National Heart, Lung, and Blood Institute
The independent, non-Federal panel consisted of experts from the fields of medicine, engineering, law, and academia. It heard presentations on opportunities for and challenges of developing a formal system for retrieving and analyzing these devices. The lack of such a system has impeded research in this area.
"Many people understand that medical implants improve quality of life, " said panel co-chair, Edward N. Brandt, Jr., M.D., Ph.D. of the University of Oklahoma Health Sciences Center. "Far fewer recognize the importance of retrieving and analyzing medical implants when they fail or no longer are useful."
Retrieval and analysis of medical implants provides critical information for improving implant design and function and is vitally important to improve care of patients who need implants, the panel concluded in a statement released at the end of a NIH Technology Assessment Conference titled Improving Medical Implant Performance Through Retrieval Research Information: Challenges and Opportunities. The conference was held January 10-12, 2000 in the Natcher Conference Center on the NIH campus in Bethesda, Md.
To address issues regarding patient expectations, the panel recommended that the informed consent process prior to receiving an implant include discussion of benefits, risks, potential complications, expected longevity of the device, need for follow up, and possible future examination of the implant. The panel also urged that attention be directed toward reducing legal and economic disincentives to medical implant retrieval and analysis.
The panel stressed the need for comprehensive education programs to inform the public and professionals about the importance of medical implant retrieval and analysis.
"The NIH has an exceptional opportunity to improve care of patients with implants by providing education to all parties involved in the process," said Julia R. Weertman, D.Sc., panel co-chair, of Northwestern University. She added that retrieval analysis should be conducted with the full collaboration and participation of the medical device industry.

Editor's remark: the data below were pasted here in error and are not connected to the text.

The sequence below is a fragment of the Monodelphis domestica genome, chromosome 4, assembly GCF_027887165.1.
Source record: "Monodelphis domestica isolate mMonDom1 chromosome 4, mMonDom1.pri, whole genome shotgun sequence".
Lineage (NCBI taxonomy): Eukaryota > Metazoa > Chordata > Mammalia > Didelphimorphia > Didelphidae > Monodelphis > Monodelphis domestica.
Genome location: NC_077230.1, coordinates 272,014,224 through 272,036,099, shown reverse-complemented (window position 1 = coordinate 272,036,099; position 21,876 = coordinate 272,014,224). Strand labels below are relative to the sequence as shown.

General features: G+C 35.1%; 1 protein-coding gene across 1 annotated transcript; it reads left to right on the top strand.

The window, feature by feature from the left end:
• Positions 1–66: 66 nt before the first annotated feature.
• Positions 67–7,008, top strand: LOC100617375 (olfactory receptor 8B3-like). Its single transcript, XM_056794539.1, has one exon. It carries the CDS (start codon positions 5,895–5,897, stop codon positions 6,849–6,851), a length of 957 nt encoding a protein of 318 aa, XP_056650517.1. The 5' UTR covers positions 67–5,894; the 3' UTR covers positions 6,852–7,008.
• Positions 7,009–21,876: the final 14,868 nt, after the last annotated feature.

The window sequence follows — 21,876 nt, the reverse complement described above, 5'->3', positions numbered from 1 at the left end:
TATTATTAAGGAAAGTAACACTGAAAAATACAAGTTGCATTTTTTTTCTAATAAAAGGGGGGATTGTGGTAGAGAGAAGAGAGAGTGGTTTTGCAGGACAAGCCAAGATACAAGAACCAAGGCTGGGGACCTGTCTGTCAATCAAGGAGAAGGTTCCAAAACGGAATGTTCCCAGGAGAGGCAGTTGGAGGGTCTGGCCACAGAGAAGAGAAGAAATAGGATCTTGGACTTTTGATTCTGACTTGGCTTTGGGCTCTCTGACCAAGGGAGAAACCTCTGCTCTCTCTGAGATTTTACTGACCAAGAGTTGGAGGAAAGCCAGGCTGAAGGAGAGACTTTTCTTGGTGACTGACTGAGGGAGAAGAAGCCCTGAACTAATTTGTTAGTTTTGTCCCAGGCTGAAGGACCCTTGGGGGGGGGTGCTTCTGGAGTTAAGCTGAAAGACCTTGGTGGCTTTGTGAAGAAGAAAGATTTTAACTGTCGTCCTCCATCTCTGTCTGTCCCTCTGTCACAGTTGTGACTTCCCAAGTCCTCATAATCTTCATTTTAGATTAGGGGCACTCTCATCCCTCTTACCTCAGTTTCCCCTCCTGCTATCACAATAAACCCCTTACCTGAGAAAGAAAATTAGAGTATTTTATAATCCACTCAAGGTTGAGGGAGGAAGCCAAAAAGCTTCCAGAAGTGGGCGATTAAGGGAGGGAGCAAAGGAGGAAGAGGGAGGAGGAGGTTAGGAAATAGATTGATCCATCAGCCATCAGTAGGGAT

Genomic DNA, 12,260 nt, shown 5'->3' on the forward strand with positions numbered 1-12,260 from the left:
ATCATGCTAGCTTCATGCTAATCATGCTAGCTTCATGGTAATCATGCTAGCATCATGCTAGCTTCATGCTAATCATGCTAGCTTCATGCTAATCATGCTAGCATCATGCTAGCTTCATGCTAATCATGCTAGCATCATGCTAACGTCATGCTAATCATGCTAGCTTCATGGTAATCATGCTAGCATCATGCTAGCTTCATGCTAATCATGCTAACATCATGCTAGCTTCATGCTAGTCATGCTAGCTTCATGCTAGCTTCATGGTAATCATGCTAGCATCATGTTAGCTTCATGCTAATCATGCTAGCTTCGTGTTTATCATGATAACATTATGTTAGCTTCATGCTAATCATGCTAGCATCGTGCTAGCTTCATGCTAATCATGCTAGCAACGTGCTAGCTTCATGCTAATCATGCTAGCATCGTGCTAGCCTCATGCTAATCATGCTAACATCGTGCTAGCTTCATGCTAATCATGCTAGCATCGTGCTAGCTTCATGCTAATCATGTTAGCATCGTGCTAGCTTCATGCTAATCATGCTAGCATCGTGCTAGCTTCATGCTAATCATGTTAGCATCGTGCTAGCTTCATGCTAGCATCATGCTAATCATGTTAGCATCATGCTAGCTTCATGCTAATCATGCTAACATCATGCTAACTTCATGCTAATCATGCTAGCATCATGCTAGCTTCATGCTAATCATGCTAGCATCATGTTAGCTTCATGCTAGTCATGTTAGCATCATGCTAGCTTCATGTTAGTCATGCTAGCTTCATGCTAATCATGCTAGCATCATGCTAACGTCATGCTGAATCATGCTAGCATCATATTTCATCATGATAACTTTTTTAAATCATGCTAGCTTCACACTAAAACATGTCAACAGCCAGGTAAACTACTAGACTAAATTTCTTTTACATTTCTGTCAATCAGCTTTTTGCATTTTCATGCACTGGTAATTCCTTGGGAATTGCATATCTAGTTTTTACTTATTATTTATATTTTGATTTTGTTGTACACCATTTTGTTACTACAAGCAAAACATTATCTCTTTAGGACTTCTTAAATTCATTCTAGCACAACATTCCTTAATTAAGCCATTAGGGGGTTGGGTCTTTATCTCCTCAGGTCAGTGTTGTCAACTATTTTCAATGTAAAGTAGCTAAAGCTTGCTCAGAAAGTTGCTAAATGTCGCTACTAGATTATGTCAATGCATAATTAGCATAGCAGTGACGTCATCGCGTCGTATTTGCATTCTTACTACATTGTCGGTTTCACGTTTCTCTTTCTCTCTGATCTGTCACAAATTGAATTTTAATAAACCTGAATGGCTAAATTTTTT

In its conclusions, the panel noted that tissue engineering is emerging as a new and promising area of medical implant science and recommended that the U.S. government begin active preparation and planning to construct the new regulatory protocols required by this new class of implants. In addition, the panel called on NIH to develop an aggressive research and development program to ensure continuing advances in medical implant science.
The full NIH Technology Assessment Statement on Improving Medical Implant Performance Through Retrieval Research Information: Challenges and Opportunities, is available by calling 1-888-NIH-CONSENSUS (1-888-644-2667). The statement also will be posted to the NIH Consensus Development Program Web http://consensus.nih.gov by Thursday, January 13, 2000.
The NIH Consensus Development Program was established in 1977 as a form of "science court" to resolve in an unbiased manner controversial topics in medicine. To date, NIH has conducted 111 such conferences addressing a wide range of controversial medical issues important to health care providers, patients, and the general public. An average of six conferences are held each year.
The conference was sponsored by the NIH Office of Medical Applications of Research and the National Heart, Lung, and Blood Institute. Conference cosponsors included the NIH Biomaterials and Medical Implant Science Coordinating Committee, the National Institute of Arthritis and Musculoskeletal and Skin Diseases, the National Institute of Dental and Craniofacial Research, the National Institute of Neurological Disorders and Stroke, the National Library of Medicine, and the National Institute of Standards and Technology.
NOTE TO RADIO EDITORS: An audio report of the conference results will be available from 4:00 pm ET January 13, 2000 through January 21, 2000 from the NIH Radio News Service by calling 1-800-MED-DIAL (1-800-633-3425) or by visiting http://www.radiospace.com/nihhome.htm on the Web.